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J Comp Neurol. 2000 Jun 19;422(1):140-57.

Development of inhibitory circuitry in visual and auditory cortex of postnatal ferrets: immunocytochemical localization of calbindin- and parvalbumin-containing neurons.

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1
Department of Biology, Georgia State University, Atlanta, Georgia 30302, USA.

Abstract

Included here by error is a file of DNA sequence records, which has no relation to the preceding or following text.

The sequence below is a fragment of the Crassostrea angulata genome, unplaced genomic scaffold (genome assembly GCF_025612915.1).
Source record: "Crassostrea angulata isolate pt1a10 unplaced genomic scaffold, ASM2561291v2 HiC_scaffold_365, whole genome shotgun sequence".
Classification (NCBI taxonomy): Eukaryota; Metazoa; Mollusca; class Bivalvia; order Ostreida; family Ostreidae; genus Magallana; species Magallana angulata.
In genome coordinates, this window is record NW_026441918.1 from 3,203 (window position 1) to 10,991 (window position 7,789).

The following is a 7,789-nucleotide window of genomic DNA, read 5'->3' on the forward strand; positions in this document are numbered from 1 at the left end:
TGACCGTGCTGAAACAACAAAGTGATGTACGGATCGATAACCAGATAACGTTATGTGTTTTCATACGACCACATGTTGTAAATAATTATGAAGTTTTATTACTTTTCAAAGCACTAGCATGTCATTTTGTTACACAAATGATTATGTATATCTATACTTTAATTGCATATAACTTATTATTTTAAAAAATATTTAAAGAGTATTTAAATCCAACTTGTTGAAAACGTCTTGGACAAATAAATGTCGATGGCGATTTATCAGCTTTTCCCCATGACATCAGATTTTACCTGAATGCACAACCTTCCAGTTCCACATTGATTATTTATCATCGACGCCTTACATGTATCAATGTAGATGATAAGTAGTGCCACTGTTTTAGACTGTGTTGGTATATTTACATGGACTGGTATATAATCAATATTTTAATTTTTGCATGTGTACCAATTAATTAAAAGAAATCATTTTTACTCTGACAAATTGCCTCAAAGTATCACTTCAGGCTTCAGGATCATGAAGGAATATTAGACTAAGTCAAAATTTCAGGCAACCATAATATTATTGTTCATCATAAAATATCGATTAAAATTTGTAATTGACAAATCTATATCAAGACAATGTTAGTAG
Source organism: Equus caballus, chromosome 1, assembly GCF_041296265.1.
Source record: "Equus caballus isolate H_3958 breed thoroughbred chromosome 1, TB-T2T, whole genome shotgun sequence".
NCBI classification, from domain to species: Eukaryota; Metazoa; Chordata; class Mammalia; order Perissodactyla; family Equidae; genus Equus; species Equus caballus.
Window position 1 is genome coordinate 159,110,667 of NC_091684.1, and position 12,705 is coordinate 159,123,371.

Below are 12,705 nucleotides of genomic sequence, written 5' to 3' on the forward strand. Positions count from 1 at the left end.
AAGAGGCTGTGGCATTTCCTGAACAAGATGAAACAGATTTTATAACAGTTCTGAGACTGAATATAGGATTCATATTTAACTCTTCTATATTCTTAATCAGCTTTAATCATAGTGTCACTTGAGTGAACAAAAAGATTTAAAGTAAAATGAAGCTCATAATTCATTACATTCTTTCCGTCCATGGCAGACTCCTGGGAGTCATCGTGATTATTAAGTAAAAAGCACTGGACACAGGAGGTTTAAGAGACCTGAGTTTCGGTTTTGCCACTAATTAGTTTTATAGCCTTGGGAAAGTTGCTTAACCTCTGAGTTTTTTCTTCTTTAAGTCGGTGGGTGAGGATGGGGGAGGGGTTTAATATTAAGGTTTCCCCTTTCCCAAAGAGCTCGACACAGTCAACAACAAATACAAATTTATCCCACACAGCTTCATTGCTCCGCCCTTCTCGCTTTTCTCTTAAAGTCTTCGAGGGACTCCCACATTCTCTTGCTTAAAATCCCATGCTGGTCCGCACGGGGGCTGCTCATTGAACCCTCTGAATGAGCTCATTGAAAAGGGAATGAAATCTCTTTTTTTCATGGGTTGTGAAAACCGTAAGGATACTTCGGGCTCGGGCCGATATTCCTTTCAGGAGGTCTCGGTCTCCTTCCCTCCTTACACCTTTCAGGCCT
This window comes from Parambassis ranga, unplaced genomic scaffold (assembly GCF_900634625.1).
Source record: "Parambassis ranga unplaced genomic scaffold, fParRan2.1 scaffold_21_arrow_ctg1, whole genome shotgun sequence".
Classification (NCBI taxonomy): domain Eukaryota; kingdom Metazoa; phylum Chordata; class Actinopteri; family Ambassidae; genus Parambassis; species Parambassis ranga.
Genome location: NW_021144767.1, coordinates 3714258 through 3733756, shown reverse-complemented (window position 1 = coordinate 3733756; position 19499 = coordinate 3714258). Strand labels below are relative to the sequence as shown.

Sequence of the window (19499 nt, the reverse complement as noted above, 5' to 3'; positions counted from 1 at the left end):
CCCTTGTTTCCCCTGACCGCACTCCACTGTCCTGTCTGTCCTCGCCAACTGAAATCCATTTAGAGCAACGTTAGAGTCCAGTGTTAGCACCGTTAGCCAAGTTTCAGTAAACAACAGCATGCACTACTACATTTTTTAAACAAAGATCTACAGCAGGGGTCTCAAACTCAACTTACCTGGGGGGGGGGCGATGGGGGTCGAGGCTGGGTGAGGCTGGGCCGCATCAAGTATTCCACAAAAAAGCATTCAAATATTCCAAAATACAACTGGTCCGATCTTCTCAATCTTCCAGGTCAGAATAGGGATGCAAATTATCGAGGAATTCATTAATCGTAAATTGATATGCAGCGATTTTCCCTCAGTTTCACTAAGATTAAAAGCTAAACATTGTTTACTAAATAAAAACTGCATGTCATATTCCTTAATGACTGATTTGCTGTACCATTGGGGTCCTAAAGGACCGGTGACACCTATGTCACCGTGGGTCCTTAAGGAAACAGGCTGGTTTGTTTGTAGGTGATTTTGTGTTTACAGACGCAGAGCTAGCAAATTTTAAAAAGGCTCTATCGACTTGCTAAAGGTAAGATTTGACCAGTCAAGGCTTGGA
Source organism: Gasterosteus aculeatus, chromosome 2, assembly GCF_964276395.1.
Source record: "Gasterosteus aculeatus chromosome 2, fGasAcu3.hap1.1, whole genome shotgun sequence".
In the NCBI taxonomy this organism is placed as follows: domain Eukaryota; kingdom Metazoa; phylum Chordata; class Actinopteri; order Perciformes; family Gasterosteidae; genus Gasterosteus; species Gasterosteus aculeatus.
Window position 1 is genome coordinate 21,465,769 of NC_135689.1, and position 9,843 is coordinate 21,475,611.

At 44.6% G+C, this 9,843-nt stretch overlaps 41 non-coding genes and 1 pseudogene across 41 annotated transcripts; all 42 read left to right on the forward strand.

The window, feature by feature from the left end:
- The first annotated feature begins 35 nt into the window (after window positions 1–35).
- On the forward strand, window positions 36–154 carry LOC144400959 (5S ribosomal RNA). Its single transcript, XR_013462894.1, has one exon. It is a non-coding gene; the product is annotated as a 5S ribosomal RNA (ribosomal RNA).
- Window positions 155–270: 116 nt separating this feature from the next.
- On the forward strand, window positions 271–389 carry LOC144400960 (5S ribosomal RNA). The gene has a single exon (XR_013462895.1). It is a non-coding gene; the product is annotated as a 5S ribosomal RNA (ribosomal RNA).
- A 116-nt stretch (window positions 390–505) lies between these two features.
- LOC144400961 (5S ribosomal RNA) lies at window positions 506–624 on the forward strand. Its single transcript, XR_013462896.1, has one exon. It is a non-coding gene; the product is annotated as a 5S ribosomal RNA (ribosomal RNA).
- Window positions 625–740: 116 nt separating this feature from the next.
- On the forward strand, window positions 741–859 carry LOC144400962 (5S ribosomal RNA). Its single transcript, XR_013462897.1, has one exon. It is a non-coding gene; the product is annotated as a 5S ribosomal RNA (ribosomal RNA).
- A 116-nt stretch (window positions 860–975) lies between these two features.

The inhibitory neurotransmitter gamma-aminobutyric acid (GABA) is thought to play an important role in activity-dependent stages of brain development. Previous studies have shown that different functional subclasses of cortical GABA-containing neurons can be distinguished by antibodies to the calcium-binding proteins parvalbumin and calbindin. Thus insight into the development of distinct subsets of inhibitory cortical circuits can be gained by studying the development of these calcium-binding protein-containing neurons. Previous studies in several mammalian species have suggested that calcium-binding proteins are upregulated in sensory cortex when thalamocortical afferents arrive. In ferrets, the ingrowth of thalamic axons into cortex occurs well into postnatal development, allowing access to early stages of cortical development and calcium-binding protein expression. We find in ferrets that both parvalbumin- and calbindin-immunoreactivity are present in primary visual and primary auditory cortex long before thalamocortical synapse formation, but that there is a sharp decline in immunoreactivity by postnatal day 20. Day 20 in ferrets corresponds to postnatal day 1 in cats, and thus previous studies in postnatal cats would have missed this early pattern of calcium-binding protein distribution. Another surprising finding is that the proportion of parvalbumin- and calbindin-immunoreactive neurons peaks secondarily late in development, between P60 and adulthood. This result suggests that the parvalbumin- and calbindin-containing subclasses of nonpyramidal neurons remain immature until late in the critical period for cortical plasticity, and that they are positioned to play an important role in experience-dependent modification of cortical circuits.

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